The Magician’s Nephew by C. S. Lewis

The Magician's NephewGoodreads: The Magician’s Nephew
Series: The Chronicles of Narnia #1
Source: Purchased

Summary:  When Digory’s magician uncle trick him and his friend Polly into wearing his magic rings, the children find themselves in place they believe is the gateway to a number of new worlds.  Wonder turns into worry, however, when they visit a dying world and unwittingly release an ancient evil that will follow them home to their world and then to the newly created Narnia.


[Some Spoilers!]

When I first read The Magician’s Nephew in fourth grade, I was not impressed.  After the excitement of The Lion, the Witch, and the Wardrobe, this book seemed pretty tame.  The main character was, first of all, a boy (Polly has always seemed a bit ancillary to me) and a lot less happens, in terms of action.  Digory and Polly accidentally release a crazy sorceress and then, what?  Watch a world get born.  Half the time, the crazy sorceress is not even around; she is off ruining the lives of people who are not the main characters.

Re-reading has slowly changed my opinion.  In the first place, I have grown to believe that watching a world come into being is interesting after all.  There is the obvious enjoyment that readers learn a few fun facts from this book, such as where the lamppost and the White Witch in The Lion, the Witch, and the Wardrobe originate, but there is also a more subtle pleasure to be had in watching Aslan bring Narnia to life.  The connections between Aslan and God are fairly obvious here; he is the Creator, he is both terrifying and wonderful, and he knows everything about you.  Watching Lewis’s imagining of how a Creator might operate is fascinating.  The Magician’s Nephew, then, is a bit more about the experience of art and creation than about an exciting plot.

Nonetheless, the book does have entertaining moments.  Digory’s Uncle Andrew is a schemer with no backbone to support his plans, and it gets him into some hilarious situations when he must interact with people of stronger personalities.  Likewise, the Talking Animals Aslan creates get into lots of scrapes while exploring the new world around them.  And, yes, there is the rampaging evil Sorceress.  While these moments have never struck me as comprising the bulk of the book, they do add lots of life and fun.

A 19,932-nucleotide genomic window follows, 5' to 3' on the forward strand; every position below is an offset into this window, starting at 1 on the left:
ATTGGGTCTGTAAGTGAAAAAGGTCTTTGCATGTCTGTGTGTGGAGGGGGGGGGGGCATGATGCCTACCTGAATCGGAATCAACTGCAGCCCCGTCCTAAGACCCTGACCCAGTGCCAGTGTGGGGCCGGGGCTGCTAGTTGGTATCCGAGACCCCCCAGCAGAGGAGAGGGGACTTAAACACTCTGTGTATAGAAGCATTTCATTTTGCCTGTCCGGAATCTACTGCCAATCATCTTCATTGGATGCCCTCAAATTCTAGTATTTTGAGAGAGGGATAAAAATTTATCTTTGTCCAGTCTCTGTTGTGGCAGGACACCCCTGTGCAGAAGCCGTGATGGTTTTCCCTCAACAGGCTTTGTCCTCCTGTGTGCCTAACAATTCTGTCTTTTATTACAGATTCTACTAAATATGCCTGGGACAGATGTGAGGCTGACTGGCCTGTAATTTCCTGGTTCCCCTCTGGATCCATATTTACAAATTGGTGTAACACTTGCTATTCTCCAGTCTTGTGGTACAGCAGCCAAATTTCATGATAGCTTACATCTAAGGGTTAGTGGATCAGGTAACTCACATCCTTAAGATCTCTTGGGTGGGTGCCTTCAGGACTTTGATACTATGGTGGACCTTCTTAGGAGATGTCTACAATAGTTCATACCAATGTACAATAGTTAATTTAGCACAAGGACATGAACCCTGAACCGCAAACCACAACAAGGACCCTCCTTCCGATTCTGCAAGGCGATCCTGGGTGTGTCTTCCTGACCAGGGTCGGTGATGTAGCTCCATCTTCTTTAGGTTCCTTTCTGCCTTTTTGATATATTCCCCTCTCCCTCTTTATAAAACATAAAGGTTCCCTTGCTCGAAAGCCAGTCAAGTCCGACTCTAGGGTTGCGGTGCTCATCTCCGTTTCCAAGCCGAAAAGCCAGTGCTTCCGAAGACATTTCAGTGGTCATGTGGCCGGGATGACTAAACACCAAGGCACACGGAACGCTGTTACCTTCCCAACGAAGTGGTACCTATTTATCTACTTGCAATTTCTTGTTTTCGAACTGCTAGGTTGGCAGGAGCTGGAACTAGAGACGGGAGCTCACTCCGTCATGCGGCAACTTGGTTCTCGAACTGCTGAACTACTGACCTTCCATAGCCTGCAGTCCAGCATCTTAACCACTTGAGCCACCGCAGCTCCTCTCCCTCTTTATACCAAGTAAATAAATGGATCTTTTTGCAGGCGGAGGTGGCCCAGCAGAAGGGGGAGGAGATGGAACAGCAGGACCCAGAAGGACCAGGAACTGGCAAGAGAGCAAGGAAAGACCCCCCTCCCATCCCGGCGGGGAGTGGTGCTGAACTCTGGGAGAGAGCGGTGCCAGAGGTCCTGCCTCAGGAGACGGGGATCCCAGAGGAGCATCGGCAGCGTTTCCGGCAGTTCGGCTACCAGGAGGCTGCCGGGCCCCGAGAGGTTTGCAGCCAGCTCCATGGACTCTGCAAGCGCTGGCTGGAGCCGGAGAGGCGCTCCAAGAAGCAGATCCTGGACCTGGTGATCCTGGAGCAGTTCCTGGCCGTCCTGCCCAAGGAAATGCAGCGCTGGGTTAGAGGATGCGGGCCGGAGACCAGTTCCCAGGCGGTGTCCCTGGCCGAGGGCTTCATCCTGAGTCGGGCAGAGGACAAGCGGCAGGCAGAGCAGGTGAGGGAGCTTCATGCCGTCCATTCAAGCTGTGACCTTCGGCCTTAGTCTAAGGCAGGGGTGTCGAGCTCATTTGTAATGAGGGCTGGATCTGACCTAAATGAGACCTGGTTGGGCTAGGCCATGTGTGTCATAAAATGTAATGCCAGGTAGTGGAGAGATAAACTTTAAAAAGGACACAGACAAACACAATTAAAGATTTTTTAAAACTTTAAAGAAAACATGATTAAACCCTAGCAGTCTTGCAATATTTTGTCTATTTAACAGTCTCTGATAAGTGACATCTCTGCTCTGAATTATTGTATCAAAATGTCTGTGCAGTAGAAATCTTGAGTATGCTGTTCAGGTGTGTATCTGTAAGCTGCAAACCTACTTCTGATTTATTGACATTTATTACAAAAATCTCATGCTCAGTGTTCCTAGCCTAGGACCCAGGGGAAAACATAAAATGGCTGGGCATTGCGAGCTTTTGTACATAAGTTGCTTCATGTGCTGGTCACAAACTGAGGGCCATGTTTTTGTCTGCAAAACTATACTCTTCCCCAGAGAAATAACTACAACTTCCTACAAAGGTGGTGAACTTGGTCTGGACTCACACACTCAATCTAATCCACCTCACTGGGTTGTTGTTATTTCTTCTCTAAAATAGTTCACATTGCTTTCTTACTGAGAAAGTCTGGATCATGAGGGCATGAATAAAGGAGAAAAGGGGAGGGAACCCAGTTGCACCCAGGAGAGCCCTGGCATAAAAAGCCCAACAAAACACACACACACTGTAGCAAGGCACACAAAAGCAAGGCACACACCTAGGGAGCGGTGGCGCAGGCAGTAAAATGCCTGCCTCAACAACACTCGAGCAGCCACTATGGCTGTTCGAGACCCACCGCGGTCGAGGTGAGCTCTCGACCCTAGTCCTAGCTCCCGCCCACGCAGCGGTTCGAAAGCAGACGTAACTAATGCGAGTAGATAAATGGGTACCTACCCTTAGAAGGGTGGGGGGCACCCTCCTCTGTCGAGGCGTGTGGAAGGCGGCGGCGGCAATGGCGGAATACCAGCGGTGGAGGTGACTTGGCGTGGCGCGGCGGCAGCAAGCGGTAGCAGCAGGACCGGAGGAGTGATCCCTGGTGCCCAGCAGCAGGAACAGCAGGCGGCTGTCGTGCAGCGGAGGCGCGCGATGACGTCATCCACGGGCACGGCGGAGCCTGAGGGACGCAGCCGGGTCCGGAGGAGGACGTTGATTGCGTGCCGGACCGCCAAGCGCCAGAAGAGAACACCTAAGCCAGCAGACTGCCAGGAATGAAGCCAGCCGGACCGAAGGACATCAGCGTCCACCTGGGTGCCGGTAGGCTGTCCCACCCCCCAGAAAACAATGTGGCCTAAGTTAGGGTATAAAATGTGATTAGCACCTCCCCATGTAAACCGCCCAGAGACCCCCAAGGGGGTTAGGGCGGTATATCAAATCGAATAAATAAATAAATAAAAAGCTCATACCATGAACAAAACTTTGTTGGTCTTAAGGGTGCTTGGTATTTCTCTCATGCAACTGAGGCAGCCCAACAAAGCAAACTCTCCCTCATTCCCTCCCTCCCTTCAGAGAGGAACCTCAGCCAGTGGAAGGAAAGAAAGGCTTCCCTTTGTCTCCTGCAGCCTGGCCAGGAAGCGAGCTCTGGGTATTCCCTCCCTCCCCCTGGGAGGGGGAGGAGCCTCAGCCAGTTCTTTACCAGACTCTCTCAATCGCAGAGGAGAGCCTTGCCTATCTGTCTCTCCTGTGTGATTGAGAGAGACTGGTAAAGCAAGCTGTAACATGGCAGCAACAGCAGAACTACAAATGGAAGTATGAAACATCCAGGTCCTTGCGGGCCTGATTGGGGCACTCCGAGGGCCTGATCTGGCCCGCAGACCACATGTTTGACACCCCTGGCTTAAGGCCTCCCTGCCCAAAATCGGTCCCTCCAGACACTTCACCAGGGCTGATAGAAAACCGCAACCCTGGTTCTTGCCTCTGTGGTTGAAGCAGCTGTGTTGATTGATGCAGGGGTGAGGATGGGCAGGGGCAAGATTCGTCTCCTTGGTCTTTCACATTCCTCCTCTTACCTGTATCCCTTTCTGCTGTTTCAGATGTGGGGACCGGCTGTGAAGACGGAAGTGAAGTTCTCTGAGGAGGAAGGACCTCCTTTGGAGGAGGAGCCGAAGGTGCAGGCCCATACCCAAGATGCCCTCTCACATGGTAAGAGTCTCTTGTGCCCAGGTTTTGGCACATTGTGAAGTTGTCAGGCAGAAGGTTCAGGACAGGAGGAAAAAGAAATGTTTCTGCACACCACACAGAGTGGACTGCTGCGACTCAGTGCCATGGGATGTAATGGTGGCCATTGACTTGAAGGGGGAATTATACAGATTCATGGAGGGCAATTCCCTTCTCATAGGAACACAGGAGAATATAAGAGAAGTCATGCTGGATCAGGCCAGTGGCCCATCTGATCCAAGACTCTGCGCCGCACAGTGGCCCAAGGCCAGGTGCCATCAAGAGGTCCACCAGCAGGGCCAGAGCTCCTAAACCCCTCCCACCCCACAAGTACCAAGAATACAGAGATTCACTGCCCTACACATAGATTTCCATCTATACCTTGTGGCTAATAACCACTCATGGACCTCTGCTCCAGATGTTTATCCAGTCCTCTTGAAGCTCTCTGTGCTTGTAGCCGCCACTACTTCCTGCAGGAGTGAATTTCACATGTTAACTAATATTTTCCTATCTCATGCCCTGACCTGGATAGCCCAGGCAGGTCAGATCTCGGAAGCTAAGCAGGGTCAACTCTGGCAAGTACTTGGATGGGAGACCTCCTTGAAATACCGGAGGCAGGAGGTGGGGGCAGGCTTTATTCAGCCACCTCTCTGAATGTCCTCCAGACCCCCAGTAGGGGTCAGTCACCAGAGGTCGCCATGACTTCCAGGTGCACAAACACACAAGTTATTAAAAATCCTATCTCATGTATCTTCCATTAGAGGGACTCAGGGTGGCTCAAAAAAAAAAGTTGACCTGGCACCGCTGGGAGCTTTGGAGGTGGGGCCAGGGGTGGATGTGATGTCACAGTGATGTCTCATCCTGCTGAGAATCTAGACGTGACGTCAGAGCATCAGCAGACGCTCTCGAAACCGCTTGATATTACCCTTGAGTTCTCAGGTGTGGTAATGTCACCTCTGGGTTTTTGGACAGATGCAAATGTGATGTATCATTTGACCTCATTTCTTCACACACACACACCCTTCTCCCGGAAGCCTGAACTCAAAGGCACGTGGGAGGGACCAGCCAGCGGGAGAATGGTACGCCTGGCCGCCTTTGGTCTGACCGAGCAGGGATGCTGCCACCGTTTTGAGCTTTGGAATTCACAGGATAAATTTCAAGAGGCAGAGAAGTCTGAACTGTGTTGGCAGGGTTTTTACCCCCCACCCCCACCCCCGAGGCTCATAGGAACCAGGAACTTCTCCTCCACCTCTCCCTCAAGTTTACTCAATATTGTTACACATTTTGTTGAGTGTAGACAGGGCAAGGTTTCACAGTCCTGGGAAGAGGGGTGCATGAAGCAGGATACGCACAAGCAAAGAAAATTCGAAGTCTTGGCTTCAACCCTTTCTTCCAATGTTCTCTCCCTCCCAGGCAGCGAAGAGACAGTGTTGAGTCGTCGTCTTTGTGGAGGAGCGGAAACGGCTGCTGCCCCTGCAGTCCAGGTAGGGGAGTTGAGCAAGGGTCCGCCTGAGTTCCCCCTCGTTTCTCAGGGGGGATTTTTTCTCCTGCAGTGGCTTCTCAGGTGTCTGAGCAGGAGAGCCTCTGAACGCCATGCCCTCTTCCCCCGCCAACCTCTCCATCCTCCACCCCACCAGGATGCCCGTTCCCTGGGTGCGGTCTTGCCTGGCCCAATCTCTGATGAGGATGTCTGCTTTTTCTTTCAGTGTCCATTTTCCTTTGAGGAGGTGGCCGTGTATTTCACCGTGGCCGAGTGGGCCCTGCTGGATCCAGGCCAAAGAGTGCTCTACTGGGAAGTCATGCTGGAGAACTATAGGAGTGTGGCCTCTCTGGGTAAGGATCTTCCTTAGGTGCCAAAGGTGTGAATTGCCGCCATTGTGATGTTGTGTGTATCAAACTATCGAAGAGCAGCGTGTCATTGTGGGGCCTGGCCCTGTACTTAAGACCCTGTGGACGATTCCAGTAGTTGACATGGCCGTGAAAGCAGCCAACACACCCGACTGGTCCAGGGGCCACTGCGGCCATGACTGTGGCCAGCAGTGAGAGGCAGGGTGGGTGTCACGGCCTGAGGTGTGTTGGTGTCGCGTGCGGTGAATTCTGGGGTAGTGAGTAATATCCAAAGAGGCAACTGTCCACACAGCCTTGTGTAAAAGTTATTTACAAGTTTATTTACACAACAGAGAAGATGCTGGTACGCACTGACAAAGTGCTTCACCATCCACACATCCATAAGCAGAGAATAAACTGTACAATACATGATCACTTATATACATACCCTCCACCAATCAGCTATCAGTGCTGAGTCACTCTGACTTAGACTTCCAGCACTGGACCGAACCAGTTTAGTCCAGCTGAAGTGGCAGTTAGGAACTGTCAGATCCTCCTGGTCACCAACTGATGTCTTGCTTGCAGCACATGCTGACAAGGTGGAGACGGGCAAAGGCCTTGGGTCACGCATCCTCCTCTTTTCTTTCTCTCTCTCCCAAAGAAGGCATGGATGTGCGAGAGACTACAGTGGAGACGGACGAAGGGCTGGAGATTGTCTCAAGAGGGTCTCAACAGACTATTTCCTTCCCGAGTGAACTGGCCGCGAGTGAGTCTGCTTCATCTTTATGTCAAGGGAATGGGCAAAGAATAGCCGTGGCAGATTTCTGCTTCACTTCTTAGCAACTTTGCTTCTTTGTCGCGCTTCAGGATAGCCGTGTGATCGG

Finally, this is Narnia and it is Christian allegory, so of course there are moral lessons.  However, Lewis manages to incorporate them into the plot; it is Digory learning the lessons, and then the reader tangentially, so it never sounds preachy.  As a child, I never felt Lewis was talking down to me or purposely trying to instruct me from his vantage as a wise adult, and I never get that sense from re-reading.

The Magician’s Nephew is a quieter book than some of the other Chronicles, but it is imaginative and ultimately charming.  It also helps complete the circle of Narnia’s existence by presenting its origin, and I think portraying a world from start to finish is a beautiful concept for a series.

Published: 1955

Krysta 64

One thought on “The Magician’s Nephew by C. S. Lewis

  1. Krysta says:

    I agree that The Magician’s Nephew seems to speak best to adults and I think that may be in part because it has so many more adult characters than the other books. I suppose Mr. and Mrs. Beaver, Mr. Tumnus, Trumpkin, etc. have the years behind them, but they never come across as adults, do they? You read about a friendly beaver and you kind of want to hug it–you don’t consider it as a family friend or a teacher or any other role that adults typically fill.

    The Magician’s Nephew, however, despite its title, really focuses on the Magician. Uncle Andrew’s pride, his ambition, and his vanity drive a lot of the plot. Digory may have brought evil into Narnia, but Uncle Andrew did a lot to aid him. And why? Not just the rings. His infatuation with this beautiful, though clearly cruel, woman. I don’t know that I really understood that interaction as a child. His treatment of his sister when this horrible woman came in troubled me (and I still wonder a lot about Digory’s poor, probably long-suffering aunt), but I didn’t have the knowledge about human nature to see anything in that scene besides a very silly and annoying man.

    The Sorceress gets a lot of attention, too, which is interesting because she seems so different from the Witch the Pevensies will meet later. She really does rampage–and it seems so undignified for someone of her status! How does she expect anyone to take her seriously when she’s doing stuff like tearing up lampposts? (I grant it would be terrifying in real life, but the clear lack of self-control would detract from the respect she’s trying to gain.)

    It’s all so over-the-top and I don’t know why. I don’t want to say the typical line about humor making a children’s story less frightening. Look at The Last Battle. Not frightening, but awful and gut-wrenching and ugly. Lewis didn’t seem to have much interest in sparing the feelings of his readers. So why the comical chase through the streets of London? Why the ridiculous uncle and the rather ridiculous Sorceress? Maybe it’s significant that Narnia began in comedy and ended in tragedy. Maybe that’s why the two books were published next to each other–so the contrast becomes more apparent. But I still don’t know where to go with this thought.


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